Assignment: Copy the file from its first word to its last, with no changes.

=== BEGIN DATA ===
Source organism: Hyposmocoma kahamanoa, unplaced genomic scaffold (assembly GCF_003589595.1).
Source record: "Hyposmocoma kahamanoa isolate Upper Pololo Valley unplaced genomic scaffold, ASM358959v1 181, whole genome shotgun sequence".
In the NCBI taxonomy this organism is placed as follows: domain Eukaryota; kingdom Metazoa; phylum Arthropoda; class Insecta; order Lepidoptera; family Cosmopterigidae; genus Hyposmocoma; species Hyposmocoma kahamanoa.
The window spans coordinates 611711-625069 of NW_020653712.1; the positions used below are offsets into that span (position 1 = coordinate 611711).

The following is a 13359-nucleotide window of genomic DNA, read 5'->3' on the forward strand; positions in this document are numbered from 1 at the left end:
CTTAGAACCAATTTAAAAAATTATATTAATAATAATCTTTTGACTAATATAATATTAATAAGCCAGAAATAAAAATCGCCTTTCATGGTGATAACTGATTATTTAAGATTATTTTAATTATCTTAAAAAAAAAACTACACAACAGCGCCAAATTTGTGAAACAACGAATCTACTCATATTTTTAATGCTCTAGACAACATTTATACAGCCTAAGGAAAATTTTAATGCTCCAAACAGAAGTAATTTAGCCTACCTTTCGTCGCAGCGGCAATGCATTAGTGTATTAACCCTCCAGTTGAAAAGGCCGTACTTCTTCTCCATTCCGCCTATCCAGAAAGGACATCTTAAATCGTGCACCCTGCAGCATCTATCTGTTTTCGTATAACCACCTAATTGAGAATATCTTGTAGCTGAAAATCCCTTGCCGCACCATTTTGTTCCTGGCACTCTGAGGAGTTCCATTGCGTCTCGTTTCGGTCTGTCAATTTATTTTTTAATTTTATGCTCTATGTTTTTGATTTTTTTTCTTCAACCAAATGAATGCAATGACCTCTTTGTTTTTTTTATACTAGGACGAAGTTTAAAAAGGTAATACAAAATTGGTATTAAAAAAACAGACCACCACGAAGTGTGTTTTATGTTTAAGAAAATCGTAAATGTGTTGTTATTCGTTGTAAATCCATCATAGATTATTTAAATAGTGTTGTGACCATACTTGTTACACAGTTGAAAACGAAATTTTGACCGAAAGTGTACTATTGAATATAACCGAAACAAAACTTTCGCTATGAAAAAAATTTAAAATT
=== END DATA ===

Source organism: Hyposmocoma kahamanoa, unplaced genomic scaffold (assembly GCF_003589595.1).
Source record: "Hyposmocoma kahamanoa isolate Upper Pololo Valley unplaced genomic scaffold, ASM358959v1 181, whole genome shotgun sequence".
In the NCBI taxonomy this organism is placed as follows: domain Eukaryota; kingdom Metazoa; phylum Arthropoda; class Insecta; order Lepidoptera; family Cosmopterigidae; genus Hyposmocoma; species Hyposmocoma kahamanoa.
The window spans coordinates 611711-625069 of NW_020653712.1; the positions used below are offsets into that span (position 1 = coordinate 611711).

The following is a 13359-nucleotide window of genomic DNA, read 5'->3' on the forward strand; positions in this document are numbered from 1 at the left end:
CTTAGAACCAATTTAAAAAATTATATTAATAATAATCTTTTGACTAATATAATATTAATAAGCCAGAAATAAAAATCGCCTTTCATGGTGATAACTGATTATTTAAGATTATTTTAATTATCTTAAAAAAAAAACTACACAACAGCGCCAAATTTGTGAAACAACGAATCTACTCATATTTTTAATGCTCTAGACAACATTTATACAGCCTAAGGAAAATTTTAATGCTCCAAACAGAAGTAATTTAGCCTACCTTTCGTCGCAGCGGCAATGCATTAGTGTATTAACCCTCCAGTTGAAAAGGCCGTACTTCTTCTCCATTCCGCCTATCCAGAAAGGACATCTTAAATCGTGCACCCTGCAGCATCTATCTGTTTTCGTATAACCACCTAATTGAGAATATCTTGTAGCTGAAAATCCCTTGCCGCACCATTTTGTTCCTGGCACTCTGAGGAGTTCCATTGCGTCTCGTTTCGGTCTGTCAATTTATTTTTTAATTTTATGCTCTATGTTTTTGATTTTTTTTCTTCAACCAAATGAATGCAATGACCTCTTTGTTTTTTTTATACTAGGACGAAGTTTAAAAAGGTAATACAAAATTGGTATTAAAAAAACAGACCACCACGAAGTGTGTTTTATGTTTAAGAAAATCGTAAATGTGTTGTTATTCGTTGTAAATCCATCATAGATTATTTAAATAGTGTTGTGACCATACTTGTTACACAGTTGAAAACGAAATTTTGACCGAAAGTGTACTATTGAATATAACCGAAACAAAACTTTCGCTATGAAAAAAATTTAAAATT